My Recipe Box

An Essential Guide to Roasting Vegetables

A reliable technique and great tips—plus exciting flavoring ideas for your favorite vegetables

Roasted green beans with Caramelized Shallot Butter

by Jennifer Armentrout

fromFine Cooking
Issue 88

If there’s someone in your life who doesn’t like vegetables, here’s how to turn things around: Roast the vegetables. Trust me, roasting browns them nicely on the outside, concentrating and sweetening their flavor in a way that even avowed veggie haters find hard not to like—and that goes for even the most unpopular of vegetables, like turnips and Brussels sprouts. But what’s especially great about roasting is that it’s fairly quick and hands-off, and much of the prep can be done ahead of roasting time. You can cut up the vegetables (except potatoes and sweet potatoes) in the morning, if you like, so by the time you’re ready to roast, all you have to do is toss them with oil and seasonings, spread them on a pan, and check on them occasionally as they roast.

Easy ways to add flavor

Roasting gives vegetables enough extra flavor that they’re terrific to eat as is—maybe brightened with a dash of lemon juice. This is perfect for a casual dinner, but for fancier occasions I’ve come up with several simple ways to add even more flavor. I toss the vegetables with a Moroccan-style spice rub or a lemony oil infused with rosemary and thyme before roasting, as both can stand up to the high heat of the oven. But I reserve flavorings that would burn in a hot oven to add after roasting. These include a Japanese toasted sesame salt called gomasio and a pan-Asian gingery lemon-soy splash. For a touch of the Middle East, I make a toasted garlic and coriander oil, and for a taste of France, the caramelized shallot butter is a personal favorite.

In general, when flavoring roasted vegetables (particularly after roasting), you want to avoid liquids because they’ll soften any crisp edges that develop during roasting. The ginger-soy splash here is a compromise: I love the flavors enough to sacrifice a little crispness—plus it’s really not much liquid.

Four tips for successful roasting
Roasted carrots

As I developed my basic roasted vegetable technique, I came up with a few pointers:

Roast in a very hot oven (475°F). The vegetables cook quickly—many vegetables take only 15 to 20 minutes—but they still have a chance to brown nicely on the outside by the time they become tender inside.

Cut evenly. It’s very important that you cut the vegetables in pieces of about the same size. Unevenly sized pieces won’t roast and brown in the same amount of time, and you’ll end up with both overroasted and underroasted vegetables.

Line the pan. To prevent sticking, line the pan with a sheet of parchment; otherwise, when you have to pry stuck vegetables off the baking sheet, it’s the tasty brown bottoms that are left on the pan.

Position vegetables near the pan’s edges. If the vegetable pieces cover the pan sparsely, arrange them more toward the edges of the pan. Pieces near the edge brown better.

Roasting a medley of vegetables

Because they’ll probably have different cooking times, it’s best to roast a variety of vegetables (for a total of 1 pound) separately. You can roast them on different sections of the same baking sheet or, even better, on a separate baking sheet for each vegetable—this makes it easier to remove each from the oven when it’s done. You can then combine them after roasting.

Roasted fennel with Rosemary-Thyme-Lemon Oil

If you need more servings than a single batch yields, you can easily double or triple these basic roasting recipes. Just don't crowd the vegetables on the baking sheet—they won't brown as well if they're packed too closely. Ideally, there should be at least 1/2 inch between the pieces. Use another baking sheet if necessary and swap the sheets' positions in the oven about halfway through the roasting time so that the vegetables will roast evenly.

Photos: Scott Phillips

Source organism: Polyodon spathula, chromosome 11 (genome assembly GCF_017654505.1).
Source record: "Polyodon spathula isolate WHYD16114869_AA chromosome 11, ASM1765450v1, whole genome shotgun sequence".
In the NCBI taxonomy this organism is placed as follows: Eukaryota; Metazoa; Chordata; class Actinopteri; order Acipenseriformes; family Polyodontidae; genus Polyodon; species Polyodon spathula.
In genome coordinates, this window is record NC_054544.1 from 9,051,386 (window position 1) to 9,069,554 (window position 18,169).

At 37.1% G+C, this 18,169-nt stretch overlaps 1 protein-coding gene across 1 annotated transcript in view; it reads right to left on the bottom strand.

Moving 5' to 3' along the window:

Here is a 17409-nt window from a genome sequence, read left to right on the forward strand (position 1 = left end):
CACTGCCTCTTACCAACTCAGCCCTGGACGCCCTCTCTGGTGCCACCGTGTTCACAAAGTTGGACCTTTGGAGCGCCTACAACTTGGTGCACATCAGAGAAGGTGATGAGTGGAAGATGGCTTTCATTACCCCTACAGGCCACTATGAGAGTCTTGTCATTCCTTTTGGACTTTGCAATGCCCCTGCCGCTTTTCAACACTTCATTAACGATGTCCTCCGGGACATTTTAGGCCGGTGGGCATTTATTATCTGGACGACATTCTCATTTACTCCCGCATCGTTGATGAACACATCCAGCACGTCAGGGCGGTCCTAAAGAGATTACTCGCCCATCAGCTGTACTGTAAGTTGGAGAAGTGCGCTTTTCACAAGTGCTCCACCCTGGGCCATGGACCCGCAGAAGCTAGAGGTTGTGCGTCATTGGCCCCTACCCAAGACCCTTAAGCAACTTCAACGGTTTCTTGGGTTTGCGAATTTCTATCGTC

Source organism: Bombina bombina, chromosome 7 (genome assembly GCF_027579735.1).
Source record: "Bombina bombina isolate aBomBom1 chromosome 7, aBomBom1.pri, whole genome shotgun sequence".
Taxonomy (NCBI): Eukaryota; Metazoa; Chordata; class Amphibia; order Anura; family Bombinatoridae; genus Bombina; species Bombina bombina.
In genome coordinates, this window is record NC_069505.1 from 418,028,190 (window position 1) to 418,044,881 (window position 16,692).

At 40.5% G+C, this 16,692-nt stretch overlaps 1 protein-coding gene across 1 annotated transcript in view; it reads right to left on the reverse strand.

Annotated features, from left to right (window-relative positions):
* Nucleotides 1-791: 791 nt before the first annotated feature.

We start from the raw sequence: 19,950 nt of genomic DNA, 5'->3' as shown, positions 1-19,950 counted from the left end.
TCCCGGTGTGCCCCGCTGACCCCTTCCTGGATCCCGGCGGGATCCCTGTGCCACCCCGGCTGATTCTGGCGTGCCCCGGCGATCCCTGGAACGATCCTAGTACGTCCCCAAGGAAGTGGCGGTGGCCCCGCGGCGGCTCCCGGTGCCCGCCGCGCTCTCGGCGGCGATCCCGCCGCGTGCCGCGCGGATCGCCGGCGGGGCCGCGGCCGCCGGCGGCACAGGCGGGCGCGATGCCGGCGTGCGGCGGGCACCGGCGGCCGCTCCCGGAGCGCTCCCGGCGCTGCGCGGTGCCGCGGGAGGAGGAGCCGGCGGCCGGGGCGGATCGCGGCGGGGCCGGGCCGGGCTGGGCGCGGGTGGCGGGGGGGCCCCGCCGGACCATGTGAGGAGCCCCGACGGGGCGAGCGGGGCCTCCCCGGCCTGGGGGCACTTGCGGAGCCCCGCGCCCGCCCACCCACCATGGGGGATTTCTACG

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127703ContentMarcus Samuelsson/moveablefeast/authors/samuelsson-marcus/ Marcus Samuelsson Marcus Samuelsson (Select) us Marcus Samuelsson brought the art of Scandinavian cooking to New York long before the recent Nordic craze. As executive chef at New York’s Aquavit (from 1995 to 2010), the Ethiopian-born Swede (who graduatedMarcus SamuelssonMarcus Samuelsson(Select)usMarcus Samuelsson brought the art of Scandinavian cooking to New York long before the recent Nordic craze. As executive chef at New York’s Aquavit (from 1995 to 2010), the Ethiopian-born Swede (who graduated from the Culinary Institute in Gothenburg, Sweden, and apprenticed in Switzerland, Austria, and France) turned an entire city on to gravlax and herring, giving Swedish cuisine a modern, luxurious turn, and receiving three stars from the New York Times in the process. In 1999, he was James Beard’s “Rising Star Chef,” and in 2003 the “Best Chef,” New York City.The awards just kept on coming, as Samuelsson branched out with Japanese restaurant Riingo. He received consecutive four-star ratings in Forbes’ annual All-Star Eateries feature, was named one of the 40 under 40 by Crain’s, and was hailed one of The Great Chefs of America by the Culinary Institute of America. And in 2009 he planned and executed the Obama administration’s first state dinner for the first family, Prime Minister Singh of India, and 400 of their guests. He has been a UNICEF ambassador since 2000, focusing his advocacy on water and sanitation issues, specifically the Tap Project.Samuelsson took uptown Manhattan by storm with his Red Rooster Harlem, a spirited neighborhood place where the menu has his renowned Swedish meatballs (with lingonberries, of course) alongside fish and grits, and jerk chicken with yucca. Downstairs, sister venue Ginny’s Supper Club brings live jazz, cocktails, and Samuelsson’s food together until the wee hours. And now he’s brought his blend of cooking and culture to Lincoln Center, with American Table Café and Bar at Alice Tully Hall, and his casual burger joints, Marc Burger to Costa Mesa, California, and Chicago. Back in his native Sweden, Samuelsson has launched American Table Brasserie and Bar, in Stockholm, Norda Bar & Grill, in Gothenburg, and Kitchen and Table, in Uppsala. Among his many TV appearances, Samuelsson is a judge on The Taste (now in its third season), was the winner on Bravo’s Top Chef Masters Season 2, as well as the winner of the second season of Chopped All-Stars. He is also the author of cookbooks Aquavit: And the New Scandinavian Cuisine (2003), The Soul of a New Cuisine: A Discovery of the Foods and Flavors of Africa (2006), New American Table (2009)and the 2012 memoir Yes, Chef, which was also nominated for a James Beard Foundation award.NoneNoneCourtesy of Marcus SamuelssonStandardNoneNoneNone1/1/0001 12:00:00 AM1/9/2016 1:05:47 AM1/1/0001 12:00:00 AMKateSheelyMarcus Samuelsson88O10331/9/2016 01:05:47 AMArchive_Expire/WorkArea/images/application/spacer.gif/WorkArea/images/application/spacer.gif/moveablefeast/authors/samuelsson-marcus/10/30/2013 11:09:06 AMChefFree Content127115ContentPete Evans/moveablefeast/authors/evans-pete/ Pete Evans Pete Evans (Select) us Pete Evans is an award-winning Australian chef, restaurateur, cookbook author, and TV host. Born in Melbourne and raised on Australia’s beautiful Gold Coast, Pete is not your average chef—he’s also an avid fisherman, surfer,Pete EvansPeteEvans(Select)usPete Evans is an award-winning Australian chef, restaurateur, cookbook author, and TV host. Born in Melbourne and raised on Australia’s beautiful Gold Coast, Pete is not your average chef—he’s also an avid fisherman, surfer, cookbook author, and television personality.   Pete’s food career began at the tender age of 19 when, with brother Dave, he opened their first restaurant, The Pantry, in Melbourne’s bayside suburb of Brighton in 1993. It quickly became a favorite spot and found devoted fans among city locals, celebrities, and critics alike. Since then, Pete has opened six award-winning restaurants, written seven best-selling cookbooks, including the Australian barbecue bible My Grill. He has hosted television shows in Australia for the past decade, and in 2012, his series My Kitchen Rules pulled an audience of more than 3.5 million, making it one of the most-watched shows of the year in Australia. Moveable Feast with Fine Cooking will be his first television series in the U.S.NoneNonePhoto courtesy of Pete EvansStandardNoneNoneNone1/1/0001 12:00:00 AM11/4/2013 10:50:52 AM1/1/0001 12:00:00 AMKateSheelyPete Evans78A103311/4/2013 10:50:52 AMArchive_Expire/WorkArea/images/application/spacer.gif/WorkArea/images/application/spacer.gif/moveablefeast/authors/evans-pete/8/9/2013 11:26:13 AMChefFree Content101664ContentJonathan Waxman/moveablefeast/authors/waxman-jonathan/ Jonathan WaxmanJonathanWaxman(Select)usThe trajectory of chef Jonathan Waxman’s career is similar to the way the New York Times described his West Coast–style restaurant Jams: “a culinary comet.” That was in 1984, and Waxman’s cooking has never failed to set off sparks. Lively and very Italian, Barbuto, Waxman’s West Village restaurant (opened in 2004), with its wood-fired oven, housemade pasta, and silky seafood, is like a profile of the chef himself. Called “the Eric Clapton of chefs” by L.A. restaurant critic Jonathan Gold, Waxman (a two-time Top Chef Masters contestant) brings the riffs of his California days with Alice Waters at Berkeley’s Chez Panisse, and at Michael’s in L.A. There, in the 1970s, after graduating from La Varenne cooking school in Paris, Waxman was one of the pioneers creating a new American way of cooking, with a reverence for the seasonal and for the vast resources right in our own backyard. Along the way, Esquire magazine named him one of the most influential Americans, for all that he’s contributed to the culinary world.Taking his act to the East Coast, with Jams (where Julia Child was a fan), and later with Washington Park (opened in 2002), Waxman always held fast to the new American ideal of impeccable sourcing and inventive thinking, which continues at Barbuto, and at 2014 launches Montecito (in Toronto, a co-venture with film director Ivan Reitman), Adele’s, in Nashville’s Gulch neighborhood, and his upcoming New York place within 1 Hotels Central Park.Waxman has written cookbooks A Great American Cook (2007), and Italian, My Way (2011), and is also a prime player in the nonprofit Citymeals-on-Wheels fundraising events. NoneNoneCourtesy of Jonathan WaxmanStandardNoneNoneNone1/1/0001 12:00:00 AM1/28/2015 4:53:09 PM1/1/0001 12:00:00 AMRobynAitkenJonathan Waxman90A10331/28/2015 04:53:09 PMArchive_Expire/WorkArea/images/application/spacer.gif/WorkArea/images/application/spacer.gif/moveablefeast/authors/waxman-jonathan/8/11/2008 4:27:48 PMChefFree Content102Moveable Feast Widget